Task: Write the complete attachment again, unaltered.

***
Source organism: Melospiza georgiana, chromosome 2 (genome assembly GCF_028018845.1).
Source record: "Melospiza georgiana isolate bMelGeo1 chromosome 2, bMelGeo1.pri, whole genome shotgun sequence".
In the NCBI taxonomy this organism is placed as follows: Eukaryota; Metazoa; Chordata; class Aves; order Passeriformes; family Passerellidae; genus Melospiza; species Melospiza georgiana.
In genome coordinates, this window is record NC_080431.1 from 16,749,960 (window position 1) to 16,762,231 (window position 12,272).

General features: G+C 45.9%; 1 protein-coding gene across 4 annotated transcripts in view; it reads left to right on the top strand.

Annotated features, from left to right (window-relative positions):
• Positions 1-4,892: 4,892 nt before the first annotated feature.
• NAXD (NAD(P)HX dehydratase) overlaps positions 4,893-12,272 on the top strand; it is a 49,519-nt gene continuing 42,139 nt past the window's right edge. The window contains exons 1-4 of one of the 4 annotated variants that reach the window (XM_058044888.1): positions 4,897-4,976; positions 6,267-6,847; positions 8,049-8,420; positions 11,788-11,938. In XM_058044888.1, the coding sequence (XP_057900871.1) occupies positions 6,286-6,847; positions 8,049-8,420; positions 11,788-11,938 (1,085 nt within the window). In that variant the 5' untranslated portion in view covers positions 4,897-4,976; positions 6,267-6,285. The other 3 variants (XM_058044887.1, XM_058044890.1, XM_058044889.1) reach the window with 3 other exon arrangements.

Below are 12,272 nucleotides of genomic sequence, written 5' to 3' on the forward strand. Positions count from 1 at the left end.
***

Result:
Source organism: Melospiza georgiana, chromosome 2 (genome assembly GCF_028018845.1).
Source record: "Melospiza georgiana isolate bMelGeo1 chromosome 2, bMelGeo1.pri, whole genome shotgun sequence".
In the NCBI taxonomy this organism is placed as follows: Eukaryota; Metazoa; Chordata; class Aves; order Passeriformes; family Passerellidae; genus Melospiza; species Melospiza georgiana.
In genome coordinates, this window is record NC_080431.1 from 16,749,960 (window position 1) to 16,762,231 (window position 12,272).

General features: G+C 45.9%; 1 protein-coding gene across 4 annotated transcripts in view; it reads left to right on the top strand.

Annotated features, from left to right (window-relative positions):
• Positions 1-4,892: 4,892 nt before the first annotated feature.
• NAXD (NAD(P)HX dehydratase) overlaps positions 4,893-12,272 on the top strand; it is a 49,519-nt gene continuing 42,139 nt past the window's right edge. The window contains exons 1-4 of one of the 4 annotated variants that reach the window (XM_058044888.1): positions 4,897-4,976; positions 6,267-6,847; positions 8,049-8,420; positions 11,788-11,938. In XM_058044888.1, the coding sequence (XP_057900871.1) occupies positions 6,286-6,847; positions 8,049-8,420; positions 11,788-11,938 (1,085 nt within the window). In that variant the 5' untranslated portion in view covers positions 4,897-4,976; positions 6,267-6,285. The other 3 variants (XM_058044887.1, XM_058044890.1, XM_058044889.1) reach the window with 3 other exon arrangements.

Below are 12,272 nucleotides of genomic sequence, written 5' to 3' on the forward strand. Positions count from 1 at the left end.